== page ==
Great Witcombe Roman Villa

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Great Witcombe Roman Villa near Gloucester was one of a few villas in the area during the Roman occupation of Britain. It was a large villa, built around 250CE, with two bathhouses! You can get a sense of its size from the layout of the rooms at the site, and it would have also had an upper level where the family would have spent most of their time. 

Top Story

The remains of Great Witcombe Villa were discovered by farm workers digging up a tree. These days, when a site is excavated by archaeologists, the soil layers are recorded (stratigraphy), but during the first dig of this site in the 19th-century this wasn’t done, and as a consequence, the villa has been difficult to date accurately.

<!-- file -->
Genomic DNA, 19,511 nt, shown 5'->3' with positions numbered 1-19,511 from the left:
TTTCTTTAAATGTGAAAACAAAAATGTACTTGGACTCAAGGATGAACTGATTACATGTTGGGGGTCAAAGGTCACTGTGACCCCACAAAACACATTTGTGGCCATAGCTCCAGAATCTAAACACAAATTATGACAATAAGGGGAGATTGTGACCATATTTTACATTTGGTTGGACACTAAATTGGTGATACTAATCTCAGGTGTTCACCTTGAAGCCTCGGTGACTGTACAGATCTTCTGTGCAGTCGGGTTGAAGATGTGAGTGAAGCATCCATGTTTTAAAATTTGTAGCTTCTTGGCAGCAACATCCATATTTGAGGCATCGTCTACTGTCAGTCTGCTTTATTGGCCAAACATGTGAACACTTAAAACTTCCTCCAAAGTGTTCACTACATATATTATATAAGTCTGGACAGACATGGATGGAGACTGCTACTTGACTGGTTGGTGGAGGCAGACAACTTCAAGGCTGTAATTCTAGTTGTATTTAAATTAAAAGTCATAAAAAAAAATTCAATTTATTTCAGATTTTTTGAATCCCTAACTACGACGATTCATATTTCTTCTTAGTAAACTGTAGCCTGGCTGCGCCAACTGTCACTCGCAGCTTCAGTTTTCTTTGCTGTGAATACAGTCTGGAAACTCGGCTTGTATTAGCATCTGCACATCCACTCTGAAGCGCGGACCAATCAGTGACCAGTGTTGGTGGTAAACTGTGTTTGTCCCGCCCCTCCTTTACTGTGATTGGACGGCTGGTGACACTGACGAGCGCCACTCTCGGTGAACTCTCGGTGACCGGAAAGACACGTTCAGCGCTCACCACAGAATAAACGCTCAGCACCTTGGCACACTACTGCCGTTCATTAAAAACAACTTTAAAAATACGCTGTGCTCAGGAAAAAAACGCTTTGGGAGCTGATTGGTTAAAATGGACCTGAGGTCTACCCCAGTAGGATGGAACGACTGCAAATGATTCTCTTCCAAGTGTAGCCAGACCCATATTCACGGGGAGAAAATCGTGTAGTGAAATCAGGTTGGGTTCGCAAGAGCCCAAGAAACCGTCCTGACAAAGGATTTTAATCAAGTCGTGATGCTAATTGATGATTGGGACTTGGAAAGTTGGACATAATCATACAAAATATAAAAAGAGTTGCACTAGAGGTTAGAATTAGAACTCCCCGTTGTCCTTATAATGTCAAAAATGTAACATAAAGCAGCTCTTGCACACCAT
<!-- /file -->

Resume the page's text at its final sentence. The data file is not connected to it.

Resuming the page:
Some of the artefacts found by archaeologists, in addition to mosaics, include coins, pottery, and jewellery. In 1966 another exciting artefact was found – a carved stone decorated with a fish! But this discovery was a fake.

 

Click here for an extra pre-visit information sheet for Great Witcombe Roman Villa.

Curious Discovery

In the 4th-century the villa was improved, including the enlarging of one of the bathhouses. The dining room also changed from the original rectangle shape, to what? Can you find out the shape of the new dining room?

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